The Coast Guard has a total of 201 fixed and rotary-wing aircraft across the entire service. Let’s put this into perspective: That’s only one more airframe than the Marine Corps has of F/A-18A/C/D Hornets, according to FlightGlobal.com. Despite these numbers, they have to secure a massive 12,380 miles of coastline. This ought to change as soon as possible.

The greatest tanks of World War II
This MH-60T Jayhawk is being used to train an Air Force military working dog. (U.S. Air Force photo by Airman Adam R. Shanks)

5. Add more cutters

The Coast Guard website lists a total of five national security cutters, four high-endurance cutters, and 28 medium-endurance cutters on hand. The Coast Guard plans to replace the remaining four Hamilton-class high-endurance cutters with four Bertholf-class national security cutters, but the Coast Guard once had 12 Hamilton-class cutters. Furthermore, the service plans to replace 28 medium-endurance cutters with 25 Heritage-class vessels. The Coast Guard needs to resolve to replace its old cutters on a one-for-one basis at a minimum.

The greatest tanks of World War II
A U.S. Coast Guard HC-130 Hercules aircraft prepares to drop supplies aboard the national security cutter USCGC Bertholf (WMSL 750) in the Arctic Ocean Sept. 14, 2012, during a patrol in support of Arctic Shield 2012. (U.S. Coast Guard photo by Public Affairs Specialist 1st Class Timothy Tamargo)

4. Take some ships off the Navy’s hands

The Coast Guard adopted a number of Navy vessels after World War II. Today, the Navy’s Freedom- and Independence-class littoral combat ships could be huge assets for the Coast Guard. In fact, in 2010, USS Freedom (LCS 1) scored four drug busts in a single, six-and-a-half week deployment.

The greatest tanks of World War II
USS Coronado (LCS 4) during sea trials. (Photo from U.S. Navy)

3. Bring back some anti-drug capability

Did you know the Coast Guard once had some E-2 Hawkeyes? Yep, those eyes in the sky helped keep drugs out of the United States until the post-Cold War budget cuts ended that program. The Coast Guard also recently gave up the HU-25 Guardian and the MH-68 Stingray.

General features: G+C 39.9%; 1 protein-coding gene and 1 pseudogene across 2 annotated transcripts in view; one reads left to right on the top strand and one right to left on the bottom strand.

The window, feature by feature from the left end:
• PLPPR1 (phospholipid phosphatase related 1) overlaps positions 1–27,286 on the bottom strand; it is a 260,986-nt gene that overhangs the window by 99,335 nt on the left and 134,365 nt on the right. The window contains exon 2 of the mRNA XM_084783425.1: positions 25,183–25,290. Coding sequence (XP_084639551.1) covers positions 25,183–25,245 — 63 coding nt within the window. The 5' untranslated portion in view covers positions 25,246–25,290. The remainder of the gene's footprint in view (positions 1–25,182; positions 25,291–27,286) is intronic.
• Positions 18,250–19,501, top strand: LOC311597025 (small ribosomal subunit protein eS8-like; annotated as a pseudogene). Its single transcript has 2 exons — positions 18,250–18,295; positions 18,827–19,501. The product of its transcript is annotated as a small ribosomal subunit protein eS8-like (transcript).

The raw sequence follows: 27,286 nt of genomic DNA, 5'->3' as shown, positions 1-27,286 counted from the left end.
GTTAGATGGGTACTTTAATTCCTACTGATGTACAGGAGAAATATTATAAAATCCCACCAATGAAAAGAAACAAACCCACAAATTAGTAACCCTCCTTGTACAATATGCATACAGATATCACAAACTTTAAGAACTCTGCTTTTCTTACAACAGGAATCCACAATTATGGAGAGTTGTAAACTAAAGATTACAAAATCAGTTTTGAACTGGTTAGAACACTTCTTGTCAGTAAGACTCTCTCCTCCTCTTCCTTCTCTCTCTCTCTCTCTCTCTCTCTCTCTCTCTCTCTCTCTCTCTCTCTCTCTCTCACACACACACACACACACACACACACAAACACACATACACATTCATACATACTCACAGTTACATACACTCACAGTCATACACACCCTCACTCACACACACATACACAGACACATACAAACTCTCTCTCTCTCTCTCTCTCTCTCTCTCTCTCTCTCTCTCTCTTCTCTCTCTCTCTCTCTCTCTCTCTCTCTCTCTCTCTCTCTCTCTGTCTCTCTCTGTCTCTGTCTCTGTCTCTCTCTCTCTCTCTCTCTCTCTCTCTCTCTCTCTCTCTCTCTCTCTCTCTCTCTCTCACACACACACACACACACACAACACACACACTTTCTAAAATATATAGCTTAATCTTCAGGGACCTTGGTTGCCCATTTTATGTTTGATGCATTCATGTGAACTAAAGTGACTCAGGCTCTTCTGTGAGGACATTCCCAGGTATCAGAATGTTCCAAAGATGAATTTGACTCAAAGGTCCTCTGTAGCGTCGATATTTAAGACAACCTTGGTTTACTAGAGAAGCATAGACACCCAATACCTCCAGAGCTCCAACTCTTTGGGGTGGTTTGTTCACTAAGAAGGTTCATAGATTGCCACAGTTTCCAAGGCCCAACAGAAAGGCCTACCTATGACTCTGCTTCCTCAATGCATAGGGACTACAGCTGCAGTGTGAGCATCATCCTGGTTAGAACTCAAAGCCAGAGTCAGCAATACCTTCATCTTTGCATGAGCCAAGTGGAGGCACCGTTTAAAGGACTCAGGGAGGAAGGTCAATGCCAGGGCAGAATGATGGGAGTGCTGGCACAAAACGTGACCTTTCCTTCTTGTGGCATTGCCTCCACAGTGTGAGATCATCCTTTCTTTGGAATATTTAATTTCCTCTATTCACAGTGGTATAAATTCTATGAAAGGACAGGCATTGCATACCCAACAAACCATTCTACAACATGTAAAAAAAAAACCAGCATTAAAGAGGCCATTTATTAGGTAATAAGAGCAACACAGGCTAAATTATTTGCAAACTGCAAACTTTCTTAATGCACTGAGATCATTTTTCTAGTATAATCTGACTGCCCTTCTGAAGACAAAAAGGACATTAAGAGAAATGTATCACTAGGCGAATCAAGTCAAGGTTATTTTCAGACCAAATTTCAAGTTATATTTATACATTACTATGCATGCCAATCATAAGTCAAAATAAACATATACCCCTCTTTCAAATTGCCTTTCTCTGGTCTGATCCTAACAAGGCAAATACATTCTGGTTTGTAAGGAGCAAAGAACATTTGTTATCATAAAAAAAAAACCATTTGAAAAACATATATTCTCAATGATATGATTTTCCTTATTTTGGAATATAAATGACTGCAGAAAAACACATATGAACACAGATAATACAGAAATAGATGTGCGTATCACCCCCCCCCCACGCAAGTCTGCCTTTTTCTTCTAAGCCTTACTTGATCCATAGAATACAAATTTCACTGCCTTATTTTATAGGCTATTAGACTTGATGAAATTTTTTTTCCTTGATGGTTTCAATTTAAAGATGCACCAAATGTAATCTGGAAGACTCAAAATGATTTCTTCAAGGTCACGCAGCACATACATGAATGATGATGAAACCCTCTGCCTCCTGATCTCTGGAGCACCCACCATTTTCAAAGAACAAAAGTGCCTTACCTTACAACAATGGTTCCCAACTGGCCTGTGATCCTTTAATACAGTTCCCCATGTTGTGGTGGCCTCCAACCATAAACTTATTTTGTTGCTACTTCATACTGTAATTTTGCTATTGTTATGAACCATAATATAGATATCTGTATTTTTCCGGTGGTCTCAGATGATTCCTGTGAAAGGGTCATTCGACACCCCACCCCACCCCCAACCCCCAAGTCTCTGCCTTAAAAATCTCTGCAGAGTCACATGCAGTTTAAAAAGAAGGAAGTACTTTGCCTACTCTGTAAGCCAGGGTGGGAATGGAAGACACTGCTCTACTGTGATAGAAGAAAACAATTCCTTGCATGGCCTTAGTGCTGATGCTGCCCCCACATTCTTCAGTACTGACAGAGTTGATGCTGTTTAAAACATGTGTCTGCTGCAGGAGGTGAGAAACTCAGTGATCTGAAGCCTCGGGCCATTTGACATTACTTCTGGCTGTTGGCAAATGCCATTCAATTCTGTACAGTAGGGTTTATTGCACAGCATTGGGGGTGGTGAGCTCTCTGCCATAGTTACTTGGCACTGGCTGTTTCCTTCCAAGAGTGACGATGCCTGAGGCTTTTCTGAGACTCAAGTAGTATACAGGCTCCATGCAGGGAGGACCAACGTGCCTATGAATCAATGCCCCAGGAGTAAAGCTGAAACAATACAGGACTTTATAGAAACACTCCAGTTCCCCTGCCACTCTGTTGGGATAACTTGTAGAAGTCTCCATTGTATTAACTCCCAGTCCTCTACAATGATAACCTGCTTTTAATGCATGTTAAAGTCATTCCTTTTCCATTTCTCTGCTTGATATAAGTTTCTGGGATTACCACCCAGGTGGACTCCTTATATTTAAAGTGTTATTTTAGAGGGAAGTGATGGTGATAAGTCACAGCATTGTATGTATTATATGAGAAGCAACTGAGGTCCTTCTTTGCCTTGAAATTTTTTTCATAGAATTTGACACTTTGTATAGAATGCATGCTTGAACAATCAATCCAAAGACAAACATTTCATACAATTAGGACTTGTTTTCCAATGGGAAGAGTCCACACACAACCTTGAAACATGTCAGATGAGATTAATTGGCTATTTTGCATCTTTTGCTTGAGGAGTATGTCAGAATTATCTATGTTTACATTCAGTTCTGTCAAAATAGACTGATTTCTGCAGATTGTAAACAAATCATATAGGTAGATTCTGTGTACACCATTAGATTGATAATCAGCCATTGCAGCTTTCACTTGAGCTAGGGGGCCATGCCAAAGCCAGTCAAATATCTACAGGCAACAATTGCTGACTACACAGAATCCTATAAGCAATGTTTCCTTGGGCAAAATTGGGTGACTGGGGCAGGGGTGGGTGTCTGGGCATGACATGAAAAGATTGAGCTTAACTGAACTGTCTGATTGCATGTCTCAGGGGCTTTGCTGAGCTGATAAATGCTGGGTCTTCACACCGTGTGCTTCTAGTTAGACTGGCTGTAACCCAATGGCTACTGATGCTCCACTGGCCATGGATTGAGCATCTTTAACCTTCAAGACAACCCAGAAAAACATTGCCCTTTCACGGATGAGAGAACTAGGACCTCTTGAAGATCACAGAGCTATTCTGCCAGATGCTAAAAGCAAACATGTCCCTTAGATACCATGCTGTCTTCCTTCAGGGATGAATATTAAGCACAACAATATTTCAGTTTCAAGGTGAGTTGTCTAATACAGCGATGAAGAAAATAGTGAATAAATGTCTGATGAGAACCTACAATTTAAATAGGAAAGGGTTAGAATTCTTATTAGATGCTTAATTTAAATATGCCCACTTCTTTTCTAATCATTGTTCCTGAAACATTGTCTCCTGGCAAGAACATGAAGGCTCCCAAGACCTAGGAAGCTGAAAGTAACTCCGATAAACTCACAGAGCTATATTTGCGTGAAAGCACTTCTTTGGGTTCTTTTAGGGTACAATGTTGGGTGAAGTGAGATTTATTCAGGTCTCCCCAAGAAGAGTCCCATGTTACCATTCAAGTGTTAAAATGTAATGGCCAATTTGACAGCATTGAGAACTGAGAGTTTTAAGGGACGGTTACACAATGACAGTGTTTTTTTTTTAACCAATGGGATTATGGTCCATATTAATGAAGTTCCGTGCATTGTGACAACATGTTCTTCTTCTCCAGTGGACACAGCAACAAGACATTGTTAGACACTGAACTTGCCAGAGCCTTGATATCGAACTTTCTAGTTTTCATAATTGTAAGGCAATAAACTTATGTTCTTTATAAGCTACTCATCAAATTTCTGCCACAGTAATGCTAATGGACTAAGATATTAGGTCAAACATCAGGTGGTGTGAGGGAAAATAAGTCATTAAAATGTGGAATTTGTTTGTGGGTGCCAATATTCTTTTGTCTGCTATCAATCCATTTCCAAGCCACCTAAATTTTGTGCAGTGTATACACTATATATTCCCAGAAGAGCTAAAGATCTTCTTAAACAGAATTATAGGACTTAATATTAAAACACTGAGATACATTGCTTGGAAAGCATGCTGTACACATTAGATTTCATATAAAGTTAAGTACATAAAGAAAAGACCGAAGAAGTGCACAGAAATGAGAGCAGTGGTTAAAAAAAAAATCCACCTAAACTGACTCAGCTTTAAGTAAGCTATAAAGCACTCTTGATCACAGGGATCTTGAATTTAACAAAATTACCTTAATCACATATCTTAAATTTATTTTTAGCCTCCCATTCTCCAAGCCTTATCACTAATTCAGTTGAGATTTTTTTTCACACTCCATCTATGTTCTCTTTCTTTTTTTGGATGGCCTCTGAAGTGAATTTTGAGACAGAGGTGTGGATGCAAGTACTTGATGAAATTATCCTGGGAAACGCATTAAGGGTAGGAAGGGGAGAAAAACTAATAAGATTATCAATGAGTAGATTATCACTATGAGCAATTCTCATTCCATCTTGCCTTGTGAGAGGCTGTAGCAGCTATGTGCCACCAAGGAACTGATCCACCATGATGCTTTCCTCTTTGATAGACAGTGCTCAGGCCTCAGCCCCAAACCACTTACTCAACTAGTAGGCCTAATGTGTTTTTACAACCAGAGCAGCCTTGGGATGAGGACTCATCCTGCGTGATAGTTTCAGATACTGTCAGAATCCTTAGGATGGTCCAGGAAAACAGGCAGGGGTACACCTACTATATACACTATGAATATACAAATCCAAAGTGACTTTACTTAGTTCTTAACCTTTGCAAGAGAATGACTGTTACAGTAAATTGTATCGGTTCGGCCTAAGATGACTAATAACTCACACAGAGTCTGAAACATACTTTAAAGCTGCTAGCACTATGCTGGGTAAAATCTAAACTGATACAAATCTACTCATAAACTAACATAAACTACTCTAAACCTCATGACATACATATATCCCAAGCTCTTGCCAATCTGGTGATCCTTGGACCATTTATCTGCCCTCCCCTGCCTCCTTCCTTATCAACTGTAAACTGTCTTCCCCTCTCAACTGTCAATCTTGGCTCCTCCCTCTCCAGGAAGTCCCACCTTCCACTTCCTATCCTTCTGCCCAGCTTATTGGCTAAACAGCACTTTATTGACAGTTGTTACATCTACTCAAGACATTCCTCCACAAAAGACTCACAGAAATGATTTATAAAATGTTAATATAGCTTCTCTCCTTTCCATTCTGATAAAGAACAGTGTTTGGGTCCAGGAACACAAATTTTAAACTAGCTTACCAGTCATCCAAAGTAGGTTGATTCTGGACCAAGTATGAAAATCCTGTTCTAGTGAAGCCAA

The greatest tanks of World War II
A Coast Guard MH-68 Sting Ray helicopter crew prepares to take off for a patrol of the Savannah River to provide security during the G8 Summit while Air Force One sits in the background. (USCG photo by PA3 Ryan Doss)

2. Build a Coast Guard Special Operations Command

Other services have contributed assets to Special Operations Command, but the Coast Guard is conspicuous by its absence. The Coast Guard’s Maritime Security Response Team is an elite unit that could complement Delta Force and SEAL Team Six, while their Maritime Safety and Security Teams handle a lot of counter-terrorism ops.

The greatest tanks of World War II
A member of the Coast Guard’s Maritime Security Response Team boards a vessel. (Photo from USCG)

1. Get more icebreakers

The Coast Guard is in a world of hurt when it comes to icebreakers. While the Coast Guard website says they have four icebreakers (three polar, one on the Great Lakes), one of the polar icebreakers is out of commission with engine problems. Meanwhile, Russia is pushing hard to control the Arctic. Right now, the Coast Guard needs more icebreakers, even if it means restarting the Polar-class production line.

The greatest tanks of World War II
The Coast Guard icebreakers USCGC Polar Sea (WAGB 10) and USCGC Polar Star (WAGB 11) during a resupply mission to McMurdo Research Station. (USCG photo)

What do you think the Coast Guard should resolve to do in 2018?

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7 times when heroic veterans saved the day

Between random shootings and the ever growing threat of terrorism, people are getting scared. Fortunately, an unexpected trend is showing up to counter the endless stream of bad news. Over the last year, numerous acts of violence, robberies, general mayhem, and even a few acts of terrorism have been completely shut down by an unexpected source: The presence of a U.S. military veteran or active duty servicemember.


Here are 7 times heroic vets and servicemembers saved the day in a big way:

1. Chris Mintz

The greatest tanks of World War II
Image courtesy of Gofundme.com Chris Mintz – UCC Shooting Survivor.

Chris Mintz is the current military man of the hour. Mintz is a 10-year veteran of the United States Army, but became national news when he protected classmates in a shooting rampage at the local community college he was attending. According to eyewitnesses, Mintz ran at the attacker and blocked a door to a classroom in the attempt to protect fellow classmates.

According to a student witness Chris “ran to the library and pulled all the alarms. He was telling people to run. … He actually ran back towards the building where the shooting was. And he ran back into the building.”

While attempting to stop the shooter, Mintz was shot an incredible seven times. He was rushed to surgery, but will require a great deal of recuperative care. To repay his heroism, a Gofundme was set up for $10,000 to go toward his medical expenses… because, you know, this wasn’t exactly something covered by the VA. That didn’t stop an army of supporters. That fund is currently just over $800,000 (and still active… right here… just sayin’.)

2. Alek Skarlatos and Spencer Stone

The greatest tanks of World War II
Image courtesy of mmc-news.com.

The three-man team which included two U.S. military members who stopped a European terrorist attack in the middle of their vacation deserve a head-nod. National Guard Spc. Alek Skarlatos, a recent Afghanistan veteran, Airman 1st Class Spencer Stone, along with a civilian friend Anthony Sadler, earned international praise for stopping nothing less than a full-on terrorist gunman.